By Fred A. Shewmaker
Some are asking, “How can there be a law of silence of the Scriptures, where the Scriptures are silent?” This may not be the exact words you would use to phrase the question. Please remember that it is not always possible to word something precisely as others would phrase it. Probably not all who are asking this question choose the exact words when asking it. As the question is asked here, it appears to me, to be a fair representation of what is being asked. At any rate, because this or a similar question is being asked, this article will be an examination of “the law of the silence of the Scriptures.” loosed in heaven.”
In Matthew 16:19 Jesus told Peter, “I will give unto thee the keys of the kingdom of heaven: and whatsoever thou shalt bind on earth shall be bound in heaven: and whatsoever thou shalt loose on earth shall be loosed in heaven” (KJV). We are interested in the binding and loosing. It is certain that this part of the verse applies to all the apostles because in Matthew 18:18 Jesus repeated this to them (“the disciples” – Matt. 18:1 – to whom Jesus was speaking were His apostles; compare Mk. 9:33-37).
Many English translations fail to make clear whether the binding and loosening take place first on earth and then in heaven or first in heaven and then on earth. This is true with regard to both Matthew 16:19 and 18:18. There are many people also who today do not readily understand the terms “bound” and “loosed.” In this examination of the law of the silence of the Scriptures efforts will be made to: clarify the order of the binding and loosing, find the meanings of “bound” and “loosed” and to show that this is a statement of “the law of the silence of the Scriptures.” These efforts will be made by noticing how the statement is rendered in several translations.
Young’s Literal Translation of the Bible (Robert Young, 1898) renders it: “And whatever thou mayest bind upon the earth shall be having been bound in the heavens, and whatever thou mayest loose upon the earth shall be having been loosed in the heavens.” Although Young did not place a comma between “be” and “having, it should be easy for a reader to see that this shows already forbidden in heaven, and whatever you permitted either to bind or loose a thing without that thing “having been bound (or loosed) in the heavens.”
This also may be seen in The New Testament Revised and Translated (A.S. Worrell, 1904): “And whatsoever you shall bind on the earth shall have been bound in Heaven, and whatsoever you shall loose on the earth shall have been loosed in Heaven.”
The Amplified New Testament (The Lockman Foundation, 1958) has: “And whatever you bind – that is, declare to be improper and unlawful – on earth must be already bound in heaven; and whatever you loose on earth – declare lawful – must be what is already loosed in heaven.”
The New American Standard New Testament (The Lockman Foundation, 1960) reads: “And whatever you shall bind on earth shall been bound in heaven, and whatever you shall loose on earth shall have been loosed in heaven.”
The two translations that will now be cited are not as clear regarding the order of binding of loosing. Still, they are worth noticing because they help us with understanding the meanings of “bound” and “loosed.”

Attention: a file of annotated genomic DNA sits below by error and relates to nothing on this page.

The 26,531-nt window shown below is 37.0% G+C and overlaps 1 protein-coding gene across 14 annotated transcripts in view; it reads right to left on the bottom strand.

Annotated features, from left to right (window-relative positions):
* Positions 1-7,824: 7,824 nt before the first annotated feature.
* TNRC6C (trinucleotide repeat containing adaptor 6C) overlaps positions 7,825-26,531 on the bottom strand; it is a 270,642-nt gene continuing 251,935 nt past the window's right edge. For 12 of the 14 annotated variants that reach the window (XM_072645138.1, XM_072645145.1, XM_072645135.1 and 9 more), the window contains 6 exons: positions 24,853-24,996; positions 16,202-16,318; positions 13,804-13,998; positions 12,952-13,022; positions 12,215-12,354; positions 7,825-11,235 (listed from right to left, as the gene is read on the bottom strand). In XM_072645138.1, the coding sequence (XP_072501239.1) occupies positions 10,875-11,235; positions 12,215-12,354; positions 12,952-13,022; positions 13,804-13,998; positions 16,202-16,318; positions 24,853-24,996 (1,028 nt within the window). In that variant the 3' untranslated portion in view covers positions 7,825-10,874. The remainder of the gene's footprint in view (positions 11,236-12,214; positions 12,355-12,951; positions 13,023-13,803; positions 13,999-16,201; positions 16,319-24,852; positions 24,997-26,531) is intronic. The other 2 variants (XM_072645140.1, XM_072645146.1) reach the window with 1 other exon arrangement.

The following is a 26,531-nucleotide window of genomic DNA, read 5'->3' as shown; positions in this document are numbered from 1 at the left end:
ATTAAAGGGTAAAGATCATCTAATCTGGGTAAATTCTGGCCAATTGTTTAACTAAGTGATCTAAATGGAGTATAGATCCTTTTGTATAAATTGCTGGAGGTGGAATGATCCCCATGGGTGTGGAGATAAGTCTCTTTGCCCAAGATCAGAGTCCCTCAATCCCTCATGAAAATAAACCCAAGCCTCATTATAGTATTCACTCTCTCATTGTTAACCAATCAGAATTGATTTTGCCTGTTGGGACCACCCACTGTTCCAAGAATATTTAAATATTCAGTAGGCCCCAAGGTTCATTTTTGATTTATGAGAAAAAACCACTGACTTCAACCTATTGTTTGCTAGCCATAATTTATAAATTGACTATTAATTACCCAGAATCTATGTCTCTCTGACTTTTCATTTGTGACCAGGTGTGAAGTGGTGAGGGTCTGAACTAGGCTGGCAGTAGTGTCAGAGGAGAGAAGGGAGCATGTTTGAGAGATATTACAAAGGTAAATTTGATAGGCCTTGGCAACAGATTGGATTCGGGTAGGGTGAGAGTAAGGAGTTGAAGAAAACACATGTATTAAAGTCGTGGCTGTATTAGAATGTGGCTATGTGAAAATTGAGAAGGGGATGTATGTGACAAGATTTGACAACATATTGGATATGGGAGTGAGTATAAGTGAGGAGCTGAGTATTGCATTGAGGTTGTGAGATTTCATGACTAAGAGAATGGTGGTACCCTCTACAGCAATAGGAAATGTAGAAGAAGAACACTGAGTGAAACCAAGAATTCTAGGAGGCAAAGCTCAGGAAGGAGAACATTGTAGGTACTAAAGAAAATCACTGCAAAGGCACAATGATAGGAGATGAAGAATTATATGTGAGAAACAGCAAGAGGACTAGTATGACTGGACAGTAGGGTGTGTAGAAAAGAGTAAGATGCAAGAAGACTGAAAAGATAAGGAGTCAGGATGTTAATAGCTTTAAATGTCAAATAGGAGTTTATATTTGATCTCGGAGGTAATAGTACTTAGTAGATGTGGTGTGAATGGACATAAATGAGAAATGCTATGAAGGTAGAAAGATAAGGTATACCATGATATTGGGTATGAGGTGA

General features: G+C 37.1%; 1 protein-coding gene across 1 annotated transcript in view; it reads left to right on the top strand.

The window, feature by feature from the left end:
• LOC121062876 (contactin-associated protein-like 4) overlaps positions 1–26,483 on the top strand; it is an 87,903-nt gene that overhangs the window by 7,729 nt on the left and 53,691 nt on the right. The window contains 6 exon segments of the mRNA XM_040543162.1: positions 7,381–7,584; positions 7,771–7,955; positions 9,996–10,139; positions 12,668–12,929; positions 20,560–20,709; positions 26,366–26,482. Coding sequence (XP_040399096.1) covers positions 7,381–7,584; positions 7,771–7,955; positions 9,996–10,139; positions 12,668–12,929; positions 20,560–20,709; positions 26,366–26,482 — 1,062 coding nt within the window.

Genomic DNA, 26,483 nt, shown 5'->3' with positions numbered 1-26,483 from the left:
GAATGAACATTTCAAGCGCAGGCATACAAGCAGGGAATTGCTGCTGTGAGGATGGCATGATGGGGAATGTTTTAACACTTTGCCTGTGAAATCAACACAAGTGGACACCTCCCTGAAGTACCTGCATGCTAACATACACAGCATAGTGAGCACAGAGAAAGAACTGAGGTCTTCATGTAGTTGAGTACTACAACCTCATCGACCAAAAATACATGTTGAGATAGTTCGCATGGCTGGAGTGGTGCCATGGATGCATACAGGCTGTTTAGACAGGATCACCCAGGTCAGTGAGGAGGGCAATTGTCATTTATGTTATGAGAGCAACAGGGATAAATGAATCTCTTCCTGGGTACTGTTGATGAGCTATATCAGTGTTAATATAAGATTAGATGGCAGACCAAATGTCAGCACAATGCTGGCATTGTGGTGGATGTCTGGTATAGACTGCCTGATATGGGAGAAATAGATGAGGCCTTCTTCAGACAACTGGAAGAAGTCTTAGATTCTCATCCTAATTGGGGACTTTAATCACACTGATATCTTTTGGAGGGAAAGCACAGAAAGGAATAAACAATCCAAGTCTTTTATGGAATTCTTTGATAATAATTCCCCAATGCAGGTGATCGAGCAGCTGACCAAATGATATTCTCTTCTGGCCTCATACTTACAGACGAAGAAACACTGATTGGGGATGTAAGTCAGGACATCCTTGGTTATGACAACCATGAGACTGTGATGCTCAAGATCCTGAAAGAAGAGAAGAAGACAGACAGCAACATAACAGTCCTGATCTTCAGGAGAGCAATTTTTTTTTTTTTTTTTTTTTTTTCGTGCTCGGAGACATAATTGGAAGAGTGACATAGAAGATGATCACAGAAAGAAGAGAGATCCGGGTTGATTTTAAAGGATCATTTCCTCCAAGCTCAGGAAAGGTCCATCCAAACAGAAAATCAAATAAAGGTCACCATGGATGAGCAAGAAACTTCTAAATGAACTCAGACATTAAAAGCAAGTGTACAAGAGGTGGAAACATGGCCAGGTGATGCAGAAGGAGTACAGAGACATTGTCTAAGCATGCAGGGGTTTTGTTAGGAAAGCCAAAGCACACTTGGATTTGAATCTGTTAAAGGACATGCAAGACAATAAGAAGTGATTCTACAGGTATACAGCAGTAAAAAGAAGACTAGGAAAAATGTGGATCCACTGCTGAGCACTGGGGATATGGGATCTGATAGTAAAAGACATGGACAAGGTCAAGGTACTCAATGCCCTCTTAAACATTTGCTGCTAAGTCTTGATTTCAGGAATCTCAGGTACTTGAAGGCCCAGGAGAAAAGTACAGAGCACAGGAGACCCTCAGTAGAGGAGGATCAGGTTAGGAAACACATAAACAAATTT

The New English New Testament (1961) translates the statement: “What you forbid on earth shall be forbidden in heaven, and what you allow on earth shall be allowed in heaven.”
The New Testament in Modern English (J.B. Phillips, 1962) renders it: “Whatever you forbid on earth will be what is forbidden in Heaven and whatever you permit on earth will be what is permitted in Heaven!”
The translation that will now be cited combines both a clarification of the order of binding and loosing with the use of terms which help us with understanding the meanings of “bound” and “loosed.”
The New Testament in the Language of the People (Charles B. Williams, 1955) renders the statement: “And whatever you forbid on earth must be what is already forbidden in heaven, and whatever you permit on earth must be what is already permitted in heaven.”
The renditions of this statement by Jesus which have been cited show that the order of binding and loosing is: first in heaven before on earth. They also show that “bind” and “loose” mean: Bind – “declare to be improper and unlawful” or “forbid.” Loose – “declare lawful,” “allow” or “permit.”
Jesus was not merely talking about His apostles revealing God’s law, He also was stating God’s law regarding anything not referred to in the word of God – “the law of the silence of the Scriptures.” Is a thing allowed, if it is not even referred to in the word of God? Many today are answering, “Yes, it is allowed.” However, the law of the silence of the Scriptures, as Jesus stated it is: “Whatever you permit on earth must be what is already permitted in heaven.” It is totally, completely, absolutely and altogether certain that a thing not even referred to in the word of God is a thing for which we do not have heaven’s permission. To do such a thing is a violation of “the law of the silence of the Scriptures.” This shows there can be a law of the silence of the Scriptures, where the Scriptures are silent. Not even the apostles, who were guided by the Holy Spirit into all truth (Jn. 16:13) which is the word of God (Jn. 17:17), were allowed to permit a thing about which God is silent. That makes it certain that no man today has a right to permit any thing about which God is silent.
Guardian of Truth XXX: 5, pp. 146-147
March 6, 1986